Thus, without hesitation, the Syrian government excludes all Syrian orphans who happen not to be registered for one reason or another on a family card. All Syrian children who happen to be born to Syrian mothers (and who are Syrian despite the discriminatory citizenship law) and to fathers who are not Syrian are excluded from benefits, as are all Syrian children whom the law calls “foundlings” or of “unknown parentage.” All of these children are unrecognized by the Syrian government and are thrown to the street without the least bit of conscience. This also represents a flagrant violation of the Syrian constitution, which states in item II of Article 44: “The State protects and encourages marriage and works to remove material and social obstacles that constrain it and works to protect maternity and childhood and to provide for children and young adults, offering them conditions suitable for the development of their abilities.”

We should have known that the Syrian government was going to decide to exclude Syrian women from “citizenship” and has de facto stated that they are nothing more than objects belonging to men. This exclusion is simply what has been demonstrated and continues to be made manifest daily. Beginning with the obscurant copy of the draft personal status law and continuing with the stubborn refusal to amend the citizenship law and the right of a mother with sole custody to obtain child support and ending, certainly not least of all, with the fact that women are not entitled for government support at all it is clear women are not full citizens, as we have seen above.

Through these explanations, the Syrian government has decided that it does not recognize women as citizens, or as people. The government does recognize a woman’s existence except when it takes her income in the name of never ending taxes, or when it forces her to work at night in factories spinning and weaving, or when she dies for the safety of nation as a soldier or police officer. Other than that, there is no place for women in an institution that only recognizes men.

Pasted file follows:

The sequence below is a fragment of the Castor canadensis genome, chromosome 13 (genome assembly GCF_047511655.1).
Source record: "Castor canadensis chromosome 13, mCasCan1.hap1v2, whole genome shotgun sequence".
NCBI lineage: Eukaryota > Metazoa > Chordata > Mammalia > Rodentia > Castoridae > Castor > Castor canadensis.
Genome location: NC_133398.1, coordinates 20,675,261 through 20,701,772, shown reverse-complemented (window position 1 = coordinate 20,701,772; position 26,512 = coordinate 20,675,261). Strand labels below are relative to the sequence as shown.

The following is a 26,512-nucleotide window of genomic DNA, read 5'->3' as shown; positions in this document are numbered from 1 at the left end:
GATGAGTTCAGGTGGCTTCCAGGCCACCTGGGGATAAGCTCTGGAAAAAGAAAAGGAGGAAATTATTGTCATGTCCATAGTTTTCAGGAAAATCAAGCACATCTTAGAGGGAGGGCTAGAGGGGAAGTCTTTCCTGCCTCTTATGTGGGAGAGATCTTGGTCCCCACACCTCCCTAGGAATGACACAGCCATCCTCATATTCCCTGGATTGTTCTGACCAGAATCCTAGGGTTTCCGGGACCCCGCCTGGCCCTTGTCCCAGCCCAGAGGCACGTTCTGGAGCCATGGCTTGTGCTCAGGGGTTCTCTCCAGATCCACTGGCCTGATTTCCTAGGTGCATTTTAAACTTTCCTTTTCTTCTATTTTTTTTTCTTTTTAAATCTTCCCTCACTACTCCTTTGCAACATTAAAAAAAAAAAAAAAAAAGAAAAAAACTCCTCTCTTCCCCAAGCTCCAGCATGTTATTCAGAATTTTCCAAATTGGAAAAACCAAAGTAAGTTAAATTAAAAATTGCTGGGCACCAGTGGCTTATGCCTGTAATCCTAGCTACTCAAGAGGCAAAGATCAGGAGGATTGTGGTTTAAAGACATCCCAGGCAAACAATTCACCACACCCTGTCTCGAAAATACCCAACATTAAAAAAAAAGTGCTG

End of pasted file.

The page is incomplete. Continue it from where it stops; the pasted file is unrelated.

We reject these explanations and consider them a violation of the Syrian constitution, as well as discrimination against women and we stress that Syrian women have every right to government support, no matter how trivial. If there is justification for directing support to families, rather than to individuals, then there should also be the right for women who do not have families to get support, regardless of the bureaucratic games related to the family cards. Syrian children, both those registered and unregistered (for whatever reason), have a right to government support, since the Syrian government is committed to the constitution, which is sovereign over all its decisions. The government also has a commitment to international agreements it has signed, such as the Convention on the Rights of the Child, which states in Article III, Section I: “In all actions concerning children, whether undertaken by public or private social welfare institutions, courts of law, administrative authorities or legislative bodies, the best interests of the child shall be a primary consideration.” In addition, Syria has made a commitment to following the Convention on the Elimination of All Forms of Discrimination against Women (CEDAW), which states in Article V, item (d): The same opportunities [for women] to benefit from scholarships and other study grants.

We call on the Syrian government to back down from its continual violation of the rights of women and children, which is also a violation of the Syrian constitution and a violation of Syria’s obligation to ratified international conventions and protocols.

Bassam AlKadi, 20/2/2010, (The Syrian Government Violates the Constitution and Denies Women, Children and Orphans Rights All in One Go)

Translated by Liz Broadwin

Source (Arabic)..